Report: Israel's Policies After the Iran Deal

Israeli leaders expressed varying degrees of hostility to the nuclear agreement between Iran and the world's six major powers. But they largely adapted to the reality of the deal and shifted their focus to nonnuclear areas of concern, according to a new brief by Dalia Dassa Kaye at the Rand Corporation. The following are excerpts.  


Israeli Policies and Options After the JCPOA 


Despite their strident opposition to the JCPOA, Israeli leaders largely adapted to the reality of the agreement as they shifted focus to nonnuclear areas of concern and began preparations for the future. In October 2015, then–Defense Minister Moshe Yaalon, who had forcefully argued against the agreement, acknowledged the new strategic context in a joint press conference with U.S. Defense Secretary Ashton Carter: “The Iran deal is a given. Our disputes are over. And now we have to look to the future.” 


A Shift in Focus Away from the Nuclear File to Iran’s Nonnuclear Activities, Particularly Iran’s Role in Syria


Given the intensity of the debate over the nuclear agreement during the spring and summer of 2015, it is remarkable how quickly the nuclear file moved off the Israeli political agenda once the deal survived congressional efforts to overturn it. One major factor that might explain this rapid shift in focus is the surge of violent attacks by Palestinians beginning in October 2015, following attempts by Jewish nationalists to pray on the Temple Mount. In the following months Israelis faced a series of so-called lone-wolf stabbings and car attacks from young Palestinians, leading to the deaths of dozens of Israeli and hundreds of Palestinians killed by the IDF in response. The string of attacks led to an unprecedented rift between Israel’s security and political establishments over the appropriate role of the IDF in responding to Palestinian violence and the role of the IDF in Israeli society. While Iran is associated with Palestinian attacks through its support for Hamas, particularly during the 2014 Gaza conflict, Israelis viewed the renewed Palestinian violence that occurred on the heels of the Iran deal as more homegrown. And such violence is what preoccupied Israelis in the year following the nuclear agreement, helping to explain the sudden and “radical shift” of focus away from the nuclear issue following the agreement. 


But while Palestinian violence might have contributed to the downgrading of the Iran nuclear issue in Israeli domestic debates, the conflict in Syria quickly became the predominant concern among Israel’s security establishment. Of course, Israeli concerns about Syria directly relate to Iranian influence and regional power projection, just not to Iran’s nuclear program. Indeed, a wide array of Israeli analysts and military officials view Iran’s regional position and confidence as having strengthened following the nuclear agreement. As one former official and analyst explained, in the Israeli view, the agreement led the international community to view Iran as a legitimate player in the region, increasing Iran’s leverage in Syria.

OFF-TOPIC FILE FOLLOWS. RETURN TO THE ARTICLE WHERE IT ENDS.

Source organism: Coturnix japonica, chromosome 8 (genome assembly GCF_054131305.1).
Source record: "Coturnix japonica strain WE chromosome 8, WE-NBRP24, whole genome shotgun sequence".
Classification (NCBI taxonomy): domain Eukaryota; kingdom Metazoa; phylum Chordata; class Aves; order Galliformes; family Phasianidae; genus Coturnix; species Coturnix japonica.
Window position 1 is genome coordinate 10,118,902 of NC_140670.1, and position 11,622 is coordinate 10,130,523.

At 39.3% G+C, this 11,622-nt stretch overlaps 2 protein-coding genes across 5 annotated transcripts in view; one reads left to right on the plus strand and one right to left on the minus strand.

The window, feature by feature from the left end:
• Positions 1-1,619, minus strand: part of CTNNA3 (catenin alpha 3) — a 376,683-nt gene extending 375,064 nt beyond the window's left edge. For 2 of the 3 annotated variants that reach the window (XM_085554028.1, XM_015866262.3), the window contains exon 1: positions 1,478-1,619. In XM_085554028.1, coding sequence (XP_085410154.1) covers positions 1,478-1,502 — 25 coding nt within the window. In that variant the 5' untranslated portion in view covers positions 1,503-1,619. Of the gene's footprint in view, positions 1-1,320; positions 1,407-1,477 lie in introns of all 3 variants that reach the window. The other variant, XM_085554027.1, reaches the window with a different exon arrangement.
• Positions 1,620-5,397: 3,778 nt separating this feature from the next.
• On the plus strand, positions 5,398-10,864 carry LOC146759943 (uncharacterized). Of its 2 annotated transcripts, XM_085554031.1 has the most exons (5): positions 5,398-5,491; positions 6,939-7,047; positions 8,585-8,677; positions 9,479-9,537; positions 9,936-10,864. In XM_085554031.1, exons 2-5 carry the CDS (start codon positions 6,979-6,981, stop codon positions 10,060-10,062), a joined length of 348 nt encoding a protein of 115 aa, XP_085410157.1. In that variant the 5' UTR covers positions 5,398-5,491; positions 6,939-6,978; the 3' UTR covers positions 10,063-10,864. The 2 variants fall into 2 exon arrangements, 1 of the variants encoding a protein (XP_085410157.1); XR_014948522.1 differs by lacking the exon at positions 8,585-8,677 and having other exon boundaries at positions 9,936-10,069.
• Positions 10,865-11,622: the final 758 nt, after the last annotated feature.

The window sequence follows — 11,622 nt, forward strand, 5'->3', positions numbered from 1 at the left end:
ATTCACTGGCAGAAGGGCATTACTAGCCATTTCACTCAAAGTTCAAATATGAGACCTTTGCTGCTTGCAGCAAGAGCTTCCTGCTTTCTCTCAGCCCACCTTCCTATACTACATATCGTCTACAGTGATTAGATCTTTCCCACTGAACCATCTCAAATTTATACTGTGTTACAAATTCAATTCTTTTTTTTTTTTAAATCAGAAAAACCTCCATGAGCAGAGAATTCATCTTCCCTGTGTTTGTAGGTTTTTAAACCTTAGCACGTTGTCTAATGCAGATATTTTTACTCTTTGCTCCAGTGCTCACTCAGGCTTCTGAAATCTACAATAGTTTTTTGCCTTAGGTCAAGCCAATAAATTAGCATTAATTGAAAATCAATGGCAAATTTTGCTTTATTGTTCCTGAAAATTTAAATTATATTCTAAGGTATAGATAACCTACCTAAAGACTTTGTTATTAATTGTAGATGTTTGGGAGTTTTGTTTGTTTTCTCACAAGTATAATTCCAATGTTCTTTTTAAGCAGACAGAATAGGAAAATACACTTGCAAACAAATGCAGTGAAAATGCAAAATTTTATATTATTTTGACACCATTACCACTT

The most immediate challenge is Iran’s close relationship with Hizballah and Iran’s supply of advanced weaponry to the group. While some Israeli officials and analysts assess that much of Iran’s economic windfall from the nuclear deal will be invested domestically, they are nonetheless concerned about increased funding for the IRGC Qods force and Hizballah. One official explained, “Another $500 million from Iran to Hizballah isn’t a lot for Iran but would be a huge difference for Hizballah.” 


Israelis are especially concerned about the growing presence of Iranian forces on Israel’s border in the Syrian Golan region. A high-ranking IRGC general was reportedly killed in an Israeli airstrike in January 2015, although it is not known whether Israel was aware that the general was in the Golan at the time or intended to kill him. Still, the growing Iranian presence in the Syrian Golan increases the potential for escalation, even if unintended. As a former Israeli security official explained, Bashar al-Assad opened up Syria to Iran and Hizballah, allowing Iranian cells to emerge that are likely to be part of any postconflict settlement. Israeli officials see such a permanent Iranian or Hizballah presence on the Golan border as unacceptable, essentially creating a new redline vis-à-vis Iran that has little to do with its nuclear program.